" writeme += "

" writeme += "" writeme += "" writeme += "" writeme += "

" playme.document.write(writeme); playme.document.close(); if((navigator.appName == "Netscape") && (navigator.appVersion.substring(0,1) >= "3")) {playme.focus();} if((navigator.appName == "Microsoft Internet Explorer") && (navigator.appVersion.substring(0,1) >= "4")) {playme.focus();} if (playme.opener == null) { playme.opener = self; } } function play(vid,neth,netl,realh,reall) { var cm=GetCookie("playbar"); if (cm != null) { //if (cm=="nh" && neth=="t") { cm="hi.asx"; //if(aol||nstr||iebug) { //} else { // showvid('asf',vid+cm); //} } else { if (cm=="nh" && neth!="t") { this.sec=1; pbw(vid,neth,netl,realh,reall); } } if (cm=="nl" && netl=="t") { cm="lo.asx"; //if(aol||nstr||iebug) { //} else { // showvid('asf',vid+cm); //} } else { if (cm=="nl" && netl!="t") { this.sec=1; pbw(vid,neth,netl,realh,reall); } } if (cm=="rh" && realh=="t") { cm="hi.rmm"; if(aol||iebug) { } else { showvid('rm',vid+cm); } } else { if (cm=="rh" && realh!="t") { this.sec=2; pbw(vid,neth,netl,realh,reall); } } if (cm=="rl" && reall=="t") { cm="lo.rmm"; if(aol||iebug) { } else { showvid('rm',vid+cm); } } else { if (cm=="rl" && reall!="t") { this.sec=2; pbw(vid,neth,netl,realh,reall); } } } window.onerror = MSIE; // -->

Fri, Nov 17, 2000 EST
fundsnav.gif (2552 bytes)

Account Management
Site Help
Market Wire Home
Fox News Online Home
Live Ticker
Indices Chart
Click on index
for more information

Hangover May Follow Party for Dow at 10,000
By James Saft  Reuters
LONDON — Shares around the world may get a psychological lift if the Dow Jones industrial average pierces the 10,000 point level, but the thin air above five figures holds more dangers than charms, analysts said on Monday.

Western equity markets would be likely to join the party if the most closely watched indicator of U.S. financial strength were to get a foothold above 10,000.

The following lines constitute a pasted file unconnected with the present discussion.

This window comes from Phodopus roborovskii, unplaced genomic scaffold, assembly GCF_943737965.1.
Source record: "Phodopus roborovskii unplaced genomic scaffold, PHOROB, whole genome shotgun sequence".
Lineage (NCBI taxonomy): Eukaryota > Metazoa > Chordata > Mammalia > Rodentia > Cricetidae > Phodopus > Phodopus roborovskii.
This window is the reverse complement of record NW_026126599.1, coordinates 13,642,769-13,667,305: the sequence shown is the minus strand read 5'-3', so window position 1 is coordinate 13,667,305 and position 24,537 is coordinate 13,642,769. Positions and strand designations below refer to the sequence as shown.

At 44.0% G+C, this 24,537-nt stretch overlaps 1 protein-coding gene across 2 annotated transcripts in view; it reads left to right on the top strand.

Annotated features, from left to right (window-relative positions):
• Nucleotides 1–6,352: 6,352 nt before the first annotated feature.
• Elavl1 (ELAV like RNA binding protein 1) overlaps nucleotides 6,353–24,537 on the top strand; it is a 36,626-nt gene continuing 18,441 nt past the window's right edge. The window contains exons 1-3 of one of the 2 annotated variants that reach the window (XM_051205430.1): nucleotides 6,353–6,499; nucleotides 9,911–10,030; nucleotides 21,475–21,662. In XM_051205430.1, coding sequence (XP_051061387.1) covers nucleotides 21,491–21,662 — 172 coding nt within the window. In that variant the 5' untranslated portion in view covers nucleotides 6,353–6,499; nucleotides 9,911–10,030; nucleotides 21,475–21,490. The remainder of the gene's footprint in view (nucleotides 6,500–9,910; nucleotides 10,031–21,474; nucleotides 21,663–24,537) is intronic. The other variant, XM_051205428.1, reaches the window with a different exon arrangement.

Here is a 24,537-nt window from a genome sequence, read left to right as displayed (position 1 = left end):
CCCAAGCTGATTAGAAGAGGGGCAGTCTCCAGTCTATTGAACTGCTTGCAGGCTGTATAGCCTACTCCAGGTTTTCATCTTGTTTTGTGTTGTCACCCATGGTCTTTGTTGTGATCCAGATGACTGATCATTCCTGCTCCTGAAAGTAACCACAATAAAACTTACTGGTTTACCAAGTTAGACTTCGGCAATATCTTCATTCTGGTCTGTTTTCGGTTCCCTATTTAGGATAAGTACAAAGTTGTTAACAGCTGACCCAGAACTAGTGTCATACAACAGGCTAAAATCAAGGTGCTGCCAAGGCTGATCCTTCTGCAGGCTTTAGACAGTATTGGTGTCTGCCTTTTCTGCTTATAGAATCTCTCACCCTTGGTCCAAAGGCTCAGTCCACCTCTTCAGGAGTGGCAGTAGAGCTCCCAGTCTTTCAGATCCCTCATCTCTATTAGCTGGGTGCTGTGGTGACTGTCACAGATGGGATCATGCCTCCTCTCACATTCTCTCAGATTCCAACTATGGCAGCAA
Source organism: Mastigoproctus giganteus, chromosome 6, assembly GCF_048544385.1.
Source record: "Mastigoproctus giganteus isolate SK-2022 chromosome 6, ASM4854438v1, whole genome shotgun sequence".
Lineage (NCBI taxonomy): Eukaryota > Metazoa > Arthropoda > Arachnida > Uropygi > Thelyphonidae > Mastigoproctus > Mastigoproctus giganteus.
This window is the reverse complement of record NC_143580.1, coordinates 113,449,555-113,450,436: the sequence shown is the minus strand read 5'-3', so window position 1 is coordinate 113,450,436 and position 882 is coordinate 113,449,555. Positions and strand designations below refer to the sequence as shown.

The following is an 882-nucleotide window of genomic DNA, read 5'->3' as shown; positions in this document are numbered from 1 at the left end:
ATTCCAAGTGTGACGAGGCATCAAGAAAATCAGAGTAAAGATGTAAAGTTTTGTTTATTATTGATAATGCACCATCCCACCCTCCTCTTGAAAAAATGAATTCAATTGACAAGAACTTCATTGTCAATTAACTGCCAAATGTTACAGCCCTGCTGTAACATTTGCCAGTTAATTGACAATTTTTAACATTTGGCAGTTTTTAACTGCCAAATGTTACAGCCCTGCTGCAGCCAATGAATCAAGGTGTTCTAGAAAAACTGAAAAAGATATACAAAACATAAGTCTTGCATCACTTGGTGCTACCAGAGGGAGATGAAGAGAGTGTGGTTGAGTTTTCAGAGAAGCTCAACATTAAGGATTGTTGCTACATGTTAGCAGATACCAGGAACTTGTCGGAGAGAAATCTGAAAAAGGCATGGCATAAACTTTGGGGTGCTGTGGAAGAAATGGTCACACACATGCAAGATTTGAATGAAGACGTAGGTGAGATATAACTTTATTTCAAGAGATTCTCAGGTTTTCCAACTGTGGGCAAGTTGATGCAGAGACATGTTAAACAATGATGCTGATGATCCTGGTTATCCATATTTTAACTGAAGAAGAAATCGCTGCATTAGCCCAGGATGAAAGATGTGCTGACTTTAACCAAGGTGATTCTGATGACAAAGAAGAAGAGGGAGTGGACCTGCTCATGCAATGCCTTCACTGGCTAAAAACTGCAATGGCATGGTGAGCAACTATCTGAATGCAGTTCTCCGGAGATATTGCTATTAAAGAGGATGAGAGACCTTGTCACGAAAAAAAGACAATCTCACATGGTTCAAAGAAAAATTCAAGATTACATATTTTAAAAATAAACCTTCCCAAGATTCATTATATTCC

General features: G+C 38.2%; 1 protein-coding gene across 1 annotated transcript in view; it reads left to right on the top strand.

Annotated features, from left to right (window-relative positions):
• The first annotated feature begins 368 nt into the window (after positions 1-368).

But for many, rational justifications for further gains in global equity prices are not easy to find after the relentless rise in recent weeks and months.

"The magic of 10,000 is more mystical than financial," said Michael Hughes, director of Baring Asset Management. "If we get there on the basis of U.S. bond yields falling, then there can be a significance for the rest of the world. If it gets there for the sake of getting there, on momentum and by decoupling with bonds, then it is not good news."

Technical analysts said a Dow break above 10,000 would be likely to boost equities elsewhere, but were cautious about the medium term outlook.

"If the uptrend is there and the Dow goes above 10,000, it will mean the U.S. is on track for further growth," said Richard Marshall, a director at Investment Research of Cambridge Ltd.

"This would give world equities more confidence — but whether this is justified is another matter."

The Dow ended 1998 at 9,181 supported by low 30-year Treasury yields of 5.10 percent and has risen almost eight percent so far in 1999 despite yields climbing to 5.53 percent.

Rising interest rates undermine equity valuations by making other competing investments more attractive and by raising the costs of corporate borrowing.

"If someone said at the end of 1998 that long term interest rates would be back above 5.50 percent by March but the Dow would be hitting 10,000, you would have said they were mad," said Bill O'Neill, global strategist at HSBC in London.

"It's money, money, money. It is just money going into the market," O'Neill said.

The risk is the Dow breaches 10,000 on a wave of enthusiasm only to be marked down heavily if earnings disappoint or inflation threatens, analysts said.

This would almost certainly pull the rug from under Europe's bourses, especially if they had surged on the Dow's gains.

"There is a growing feeling that this is the last gasp attempt at the topside and that we will see heavy sellers come in once it goes," said Peter Thomson, senior currency analyst at Thomson Global Markets in London.

"The longer the market looks at it, the higher the risk of a disappointment factor."

Although the Dow grips the imagination of investors, it contains no pure technology shares and its days as an accurate barometer of the U.S. economy are gone, analysts said.

Much of the latest leg of the Dow's rise has come on the back of strong performance by Chevron (CHV.N) and Exxon Corp. (XON.N), which have outperformed as the price of oil has risen in the past week.

But there are few doubts that investors in developed markets would celebrate the Dow's big rite of passage, if it comes.

"Whether you like it or not Wall Street is still the lynchpin for the Western markets," said Edwina Neal, global strategist at Lehman Brothers in London.

More Marketwire More MarketWire News Top of Page

© 2000, News Digital Media, Inc. d/b/a Fox News Online
All rights reserved. Fox News is a registered trademark of 20th Century Fox Film Corp.
Data from Thomson Financial Interactive is subject to the following Privacy Statement
© 2000 Reuters Ltd. All rights reserved